Wondering what’s happening at the much-un-discussed Doha Climate Conference? Check some fascinating fly-on-the-wall snippets from globe-trotting Australian green finance guru, Sean Kidney:
And more at – http://climatebonds.net/category/blog/
For example (his latest post):
Qatar is the world’s highest per capita greenhouse gas emitter; so, to mark the UN Kyoto negotiations, it announced this week that it was going to spend up to $20bn growing solar from 0% to 16% -1.8 gigawatts – of national power generation. Tenders will be in 2014. The country does seem to have nearly as much solar resource above ground as gas below ground – there’s a lot of desert here.
I’m sitting through a Saudi Arabian presentation on their solar energy plans – they say they’ll have 16 Gigawatt of solar installed by 2022 – from a zero base. That’s a lot of solar.
That will involve some $109bn in investment – compared to $136bn invested worldwide in solar in 2011.
Don’t get me wrong; this doesn’t make up for all those oil exports destined for our atmosphere (sorry Saudi, but we’re going have to leave the bulk of that in the ground). But it’s very good news for a solar industry that we all need to grow quickly, and for the prospects of further driving down costs with larger scale deployment.
Then talk turns to the enormous energy efficiency gains to be made in the Gulf. The conversation ends up being exactly the same as in Europe or the US: how hard it is to get people to do something that will so obviously save them money (putting aside those places that provide free energy). They talked about how they needed to learn from Europe and the US who “know how to do it”. Unfortunately that’s wishful thinking; every country we work in talks about the importance of energy efficiency, but finds it fiendishly difficult to get things moving at speed and scale.
Government in the North as well as the Middle East et al are going to have to face up to the fact that adequate urban and industrial emission reductions are not going to be achieved just through “education” or “presenting business cases”.
We need a mix of mandation, well-signalled a few years before it starts to bite, combined with a range of up-front enabling financial and regulatory measures – and solid work to ramp up capability provision. It has to be really easy to save money now and avoid the sting of penalties later.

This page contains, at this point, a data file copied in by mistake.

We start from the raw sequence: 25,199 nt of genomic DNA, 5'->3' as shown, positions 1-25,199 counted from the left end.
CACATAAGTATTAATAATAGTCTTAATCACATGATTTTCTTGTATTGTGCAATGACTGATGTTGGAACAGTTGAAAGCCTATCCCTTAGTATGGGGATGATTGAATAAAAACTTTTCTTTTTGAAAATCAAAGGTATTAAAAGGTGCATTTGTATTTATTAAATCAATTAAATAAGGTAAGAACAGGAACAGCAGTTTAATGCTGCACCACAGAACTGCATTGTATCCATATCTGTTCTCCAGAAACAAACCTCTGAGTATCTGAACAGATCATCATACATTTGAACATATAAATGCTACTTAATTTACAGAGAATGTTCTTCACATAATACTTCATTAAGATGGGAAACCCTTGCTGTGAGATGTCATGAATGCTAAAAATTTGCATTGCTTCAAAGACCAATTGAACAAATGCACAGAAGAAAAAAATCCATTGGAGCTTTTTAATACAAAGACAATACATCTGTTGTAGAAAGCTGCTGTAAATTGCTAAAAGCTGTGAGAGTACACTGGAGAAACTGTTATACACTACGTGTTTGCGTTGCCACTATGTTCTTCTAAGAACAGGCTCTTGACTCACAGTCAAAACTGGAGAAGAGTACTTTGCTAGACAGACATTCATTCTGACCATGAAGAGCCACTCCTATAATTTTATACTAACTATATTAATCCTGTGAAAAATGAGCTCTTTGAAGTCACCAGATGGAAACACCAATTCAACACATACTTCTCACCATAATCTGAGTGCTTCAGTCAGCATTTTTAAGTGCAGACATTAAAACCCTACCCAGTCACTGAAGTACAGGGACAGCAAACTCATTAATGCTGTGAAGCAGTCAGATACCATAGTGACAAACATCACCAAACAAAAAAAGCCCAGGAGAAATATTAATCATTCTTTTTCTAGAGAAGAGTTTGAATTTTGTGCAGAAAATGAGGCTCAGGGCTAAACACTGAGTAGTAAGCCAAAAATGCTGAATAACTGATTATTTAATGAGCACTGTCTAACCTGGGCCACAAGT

We’re not much of a fan of pure mandation either; solutions provision still requires significant policy engineering (like removing “principle agent” problems) if the change is to actually happen at speed. But, if it genuinely saves people money and everyone is in, we believe it can be packaged as a vote winner.
The OECD have been fantastic over the past two years, working hard to press member Governments to pursue green growth policies, and exploring how those financially stressed Government can leverage private sector finance for climate solutions. But we’ve still got some way to go with change.
At an OECD breakfast this week I asked them about whether they were doing any modelling to show the “economic multiplier” benefits of green growth (they do have 1500 economists wandering around the corridors of their Paris HQ; might as well get them doing useful stuff).
I asked because Treasuries around the world are full of economists trying to restrict their thinking to immediate national growth prospects, and green growth proposals, without quantitative multiplier arguments, are all-too easily dismissed. Witness what’s happened in the UK over the past two years.
Those of us taking the fight to Treasuries around the world need narratives backed by stronger economic modelling arguments.
The good news is that it seems OECD are now looking at this and we can expect to see their take in 2013.
Philippines negotiator Naderev Sano broke down yesterday as he read a statement to the Conference: ”We are experiencing climate change; we have never seen a storm like the one hitting the Philippines now. As we sit here in these negotiations, even as we vacillate and procrastinate here, the death toll is rising.” Watch the video here.
A couple of days ago I posted that: “90% of buildings that will exist in India in 2050 are not yet built”. I’d originally thought he’d said 2020, but it didn’t look right so I put 2050. Then I chased down Kersten-Karl Barth of Siemens to double-check. It’s actually 2025! Yikes!
A friend at the EIB emailed to say he was wondering whether he should be giving up on banking and starting a construction company in India – or at least servicing that sector. Hmmm.
Finally, just thought you’d like to know: The Qatar National Convention Centre, where the conference is being held, is the most amazing building – all polished stone, coloured glass and facilities that actually work. Even the toilets are beautiful. And it’s highly energy efficient LEED certified (part of it is LEED Gold).
In fact Doha is full of impressive LEED certified buildings. But slightly awkward that it’s all (literally all) being paid for by huge fossil fuel exports. Sigh.